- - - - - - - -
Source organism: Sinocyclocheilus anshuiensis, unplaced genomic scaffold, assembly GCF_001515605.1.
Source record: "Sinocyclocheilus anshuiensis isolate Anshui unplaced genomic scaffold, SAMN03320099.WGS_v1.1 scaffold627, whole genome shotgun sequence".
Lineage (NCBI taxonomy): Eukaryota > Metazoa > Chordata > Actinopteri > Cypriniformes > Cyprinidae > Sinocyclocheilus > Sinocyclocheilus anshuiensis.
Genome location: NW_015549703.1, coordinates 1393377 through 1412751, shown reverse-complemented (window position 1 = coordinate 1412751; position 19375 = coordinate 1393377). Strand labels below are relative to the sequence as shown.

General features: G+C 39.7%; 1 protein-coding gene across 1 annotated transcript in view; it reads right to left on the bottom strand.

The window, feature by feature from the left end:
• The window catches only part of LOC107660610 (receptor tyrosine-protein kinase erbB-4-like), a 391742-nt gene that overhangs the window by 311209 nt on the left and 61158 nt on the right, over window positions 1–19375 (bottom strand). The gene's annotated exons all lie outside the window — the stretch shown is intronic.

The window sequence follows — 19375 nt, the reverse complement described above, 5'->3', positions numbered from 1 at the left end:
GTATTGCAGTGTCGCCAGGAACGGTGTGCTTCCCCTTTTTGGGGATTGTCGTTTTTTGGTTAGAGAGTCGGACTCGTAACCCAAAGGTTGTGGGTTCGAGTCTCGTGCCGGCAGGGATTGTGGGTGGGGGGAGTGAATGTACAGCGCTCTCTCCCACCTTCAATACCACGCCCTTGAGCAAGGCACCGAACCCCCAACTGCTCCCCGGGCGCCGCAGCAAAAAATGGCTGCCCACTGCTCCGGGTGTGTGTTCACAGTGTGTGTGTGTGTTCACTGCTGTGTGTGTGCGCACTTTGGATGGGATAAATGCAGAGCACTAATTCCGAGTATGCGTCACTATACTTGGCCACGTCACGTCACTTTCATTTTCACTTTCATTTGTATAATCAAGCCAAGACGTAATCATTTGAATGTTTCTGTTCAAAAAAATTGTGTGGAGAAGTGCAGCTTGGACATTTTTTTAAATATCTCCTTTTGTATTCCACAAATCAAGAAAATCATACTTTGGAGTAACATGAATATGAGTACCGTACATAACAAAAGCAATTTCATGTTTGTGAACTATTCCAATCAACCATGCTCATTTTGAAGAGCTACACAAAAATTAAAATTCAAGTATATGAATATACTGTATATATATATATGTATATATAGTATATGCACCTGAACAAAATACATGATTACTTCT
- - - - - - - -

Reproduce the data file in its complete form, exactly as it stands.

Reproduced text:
Source organism: Sinocyclocheilus anshuiensis, unplaced genomic scaffold, assembly GCF_001515605.1.
Source record: "Sinocyclocheilus anshuiensis isolate Anshui unplaced genomic scaffold, SAMN03320099.WGS_v1.1 scaffold627, whole genome shotgun sequence".
Lineage (NCBI taxonomy): Eukaryota > Metazoa > Chordata > Actinopteri > Cypriniformes > Cyprinidae > Sinocyclocheilus > Sinocyclocheilus anshuiensis.
Genome location: NW_015549703.1, coordinates 1393377 through 1412751, shown reverse-complemented (window position 1 = coordinate 1412751; position 19375 = coordinate 1393377). Strand labels below are relative to the sequence as shown.

General features: G+C 39.7%; 1 protein-coding gene across 1 annotated transcript in view; it reads right to left on the bottom strand.

The window, feature by feature from the left end:
• The window catches only part of LOC107660610 (receptor tyrosine-protein kinase erbB-4-like), a 391742-nt gene that overhangs the window by 311209 nt on the left and 61158 nt on the right, over window positions 1–19375 (bottom strand). The gene's annotated exons all lie outside the window — the stretch shown is intronic.

The window sequence follows — 19375 nt, the reverse complement described above, 5'->3', positions numbered from 1 at the left end:
GTATTGCAGTGTCGCCAGGAACGGTGTGCTTCCCCTTTTTGGGGATTGTCGTTTTTTGGTTAGAGAGTCGGACTCGTAACCCAAAGGTTGTGGGTTCGAGTCTCGTGCCGGCAGGGATTGTGGGTGGGGGGAGTGAATGTACAGCGCTCTCTCCCACCTTCAATACCACGCCCTTGAGCAAGGCACCGAACCCCCAACTGCTCCCCGGGCGCCGCAGCAAAAAATGGCTGCCCACTGCTCCGGGTGTGTGTTCACAGTGTGTGTGTGTGTTCACTGCTGTGTGTGTGCGCACTTTGGATGGGATAAATGCAGAGCACTAATTCCGAGTATGCGTCACTATACTTGGCCACGTCACGTCACTTTCATTTTCACTTTCATTTGTATAATCAAGCCAAGACGTAATCATTTGAATGTTTCTGTTCAAAAAAATTGTGTGGAGAAGTGCAGCTTGGACATTTTTTTAAATATCTCCTTTTGTATTCCACAAATCAAGAAAATCATACTTTGGAGTAACATGAATATGAGTACCGTACATAACAAAAGCAATTTCATGTTTGTGAACTATTCCAATCAACCATGCTCATTTTGAAGAGCTACACAAAAATTAAAATTCAAGTATATGAATATACTGTATATATATATATGTATATATAGTATATGCACCTGAACAAAATACATGATTACTTCT